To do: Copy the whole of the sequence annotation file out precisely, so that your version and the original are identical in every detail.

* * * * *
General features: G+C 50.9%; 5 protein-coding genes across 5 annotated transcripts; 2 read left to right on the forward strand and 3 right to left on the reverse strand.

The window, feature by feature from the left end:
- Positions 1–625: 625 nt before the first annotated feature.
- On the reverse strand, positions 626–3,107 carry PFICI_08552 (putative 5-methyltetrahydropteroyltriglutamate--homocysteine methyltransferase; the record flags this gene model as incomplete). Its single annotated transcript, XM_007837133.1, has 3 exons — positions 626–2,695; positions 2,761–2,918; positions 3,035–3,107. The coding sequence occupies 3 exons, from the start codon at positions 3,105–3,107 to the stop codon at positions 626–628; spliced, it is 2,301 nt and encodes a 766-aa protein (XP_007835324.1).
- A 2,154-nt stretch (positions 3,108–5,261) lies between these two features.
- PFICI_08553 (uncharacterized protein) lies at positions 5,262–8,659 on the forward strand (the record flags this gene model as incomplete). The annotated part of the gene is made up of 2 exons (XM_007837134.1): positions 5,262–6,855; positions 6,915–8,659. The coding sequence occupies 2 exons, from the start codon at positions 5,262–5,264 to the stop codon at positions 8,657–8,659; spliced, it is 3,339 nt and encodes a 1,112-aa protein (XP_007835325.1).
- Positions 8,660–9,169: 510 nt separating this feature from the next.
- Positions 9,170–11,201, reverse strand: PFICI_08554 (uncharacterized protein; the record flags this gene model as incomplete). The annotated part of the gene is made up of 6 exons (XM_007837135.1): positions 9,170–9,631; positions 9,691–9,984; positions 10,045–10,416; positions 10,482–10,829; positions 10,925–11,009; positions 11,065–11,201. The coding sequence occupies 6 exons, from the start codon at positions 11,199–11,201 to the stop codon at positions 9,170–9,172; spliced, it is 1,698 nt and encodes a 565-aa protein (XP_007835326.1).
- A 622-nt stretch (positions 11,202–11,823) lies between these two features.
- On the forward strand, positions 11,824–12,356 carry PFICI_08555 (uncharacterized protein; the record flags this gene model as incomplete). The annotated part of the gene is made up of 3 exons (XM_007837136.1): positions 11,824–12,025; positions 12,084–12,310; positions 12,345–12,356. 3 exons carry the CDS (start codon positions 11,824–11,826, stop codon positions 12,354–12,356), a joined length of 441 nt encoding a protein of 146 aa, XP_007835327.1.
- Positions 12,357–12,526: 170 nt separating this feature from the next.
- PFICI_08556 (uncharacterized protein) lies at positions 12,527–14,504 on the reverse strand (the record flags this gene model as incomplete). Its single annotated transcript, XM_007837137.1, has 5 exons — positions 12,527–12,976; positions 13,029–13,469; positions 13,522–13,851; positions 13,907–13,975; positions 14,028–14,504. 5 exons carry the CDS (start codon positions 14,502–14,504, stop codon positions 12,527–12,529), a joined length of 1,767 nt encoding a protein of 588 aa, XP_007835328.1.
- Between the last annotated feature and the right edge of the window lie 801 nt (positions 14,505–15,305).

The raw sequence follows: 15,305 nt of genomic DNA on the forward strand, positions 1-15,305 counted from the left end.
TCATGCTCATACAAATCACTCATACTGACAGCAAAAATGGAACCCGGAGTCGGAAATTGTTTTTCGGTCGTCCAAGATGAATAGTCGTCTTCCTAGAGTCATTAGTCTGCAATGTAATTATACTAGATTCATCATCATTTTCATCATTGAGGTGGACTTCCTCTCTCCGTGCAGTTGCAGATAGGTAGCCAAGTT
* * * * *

General features: G+C 50.9%; 5 protein-coding genes across 5 annotated transcripts; 2 read left to right on the forward strand and 3 right to left on the reverse strand.

The window, feature by feature from the left end:
- Positions 1–625: 625 nt before the first annotated feature.
- On the reverse strand, positions 626–3,107 carry PFICI_08552 (putative 5-methyltetrahydropteroyltriglutamate--homocysteine methyltransferase; the record flags this gene model as incomplete). Its single annotated transcript, XM_007837133.1, has 3 exons — positions 626–2,695; positions 2,761–2,918; positions 3,035–3,107. The coding sequence occupies 3 exons, from the start codon at positions 3,105–3,107 to the stop codon at positions 626–628; spliced, it is 2,301 nt and encodes a 766-aa protein (XP_007835324.1).
- A 2,154-nt stretch (positions 3,108–5,261) lies between these two features.
- PFICI_08553 (uncharacterized protein) lies at positions 5,262–8,659 on the forward strand (the record flags this gene model as incomplete). The annotated part of the gene is made up of 2 exons (XM_007837134.1): positions 5,262–6,855; positions 6,915–8,659. The coding sequence occupies 2 exons, from the start codon at positions 5,262–5,264 to the stop codon at positions 8,657–8,659; spliced, it is 3,339 nt and encodes a 1,112-aa protein (XP_007835325.1).
- Positions 8,660–9,169: 510 nt separating this feature from the next.
- Positions 9,170–11,201, reverse strand: PFICI_08554 (uncharacterized protein; the record flags this gene model as incomplete). The annotated part of the gene is made up of 6 exons (XM_007837135.1): positions 9,170–9,631; positions 9,691–9,984; positions 10,045–10,416; positions 10,482–10,829; positions 10,925–11,009; positions 11,065–11,201. The coding sequence occupies 6 exons, from the start codon at positions 11,199–11,201 to the stop codon at positions 9,170–9,172; spliced, it is 1,698 nt and encodes a 565-aa protein (XP_007835326.1).
- A 622-nt stretch (positions 11,202–11,823) lies between these two features.
- On the forward strand, positions 11,824–12,356 carry PFICI_08555 (uncharacterized protein; the record flags this gene model as incomplete). The annotated part of the gene is made up of 3 exons (XM_007837136.1): positions 11,824–12,025; positions 12,084–12,310; positions 12,345–12,356. 3 exons carry the CDS (start codon positions 11,824–11,826, stop codon positions 12,354–12,356), a joined length of 441 nt encoding a protein of 146 aa, XP_007835327.1.
- Positions 12,357–12,526: 170 nt separating this feature from the next.
- PFICI_08556 (uncharacterized protein) lies at positions 12,527–14,504 on the reverse strand (the record flags this gene model as incomplete). Its single annotated transcript, XM_007837137.1, has 5 exons — positions 12,527–12,976; positions 13,029–13,469; positions 13,522–13,851; positions 13,907–13,975; positions 14,028–14,504. 5 exons carry the CDS (start codon positions 14,502–14,504, stop codon positions 12,527–12,529), a joined length of 1,767 nt encoding a protein of 588 aa, XP_007835328.1.
- Between the last annotated feature and the right edge of the window lie 801 nt (positions 14,505–15,305).

The raw sequence follows: 15,305 nt of genomic DNA on the forward strand, positions 1-15,305 counted from the left end.
TCATGCTCATACAAATCACTCATACTGACAGCAAAAATGGAACCCGGAGTCGGAAATTGTTTTTCGGTCGTCCAAGATGAATAGTCGTCTTCCTAGAGTCATTAGTCTGCAATGTAATTATACTAGATTCATCATCATTTTCATCATTGAGGTGGACTTCCTCTCTCCGTGCAGTTGCAGATAGGTAGCCAAGTT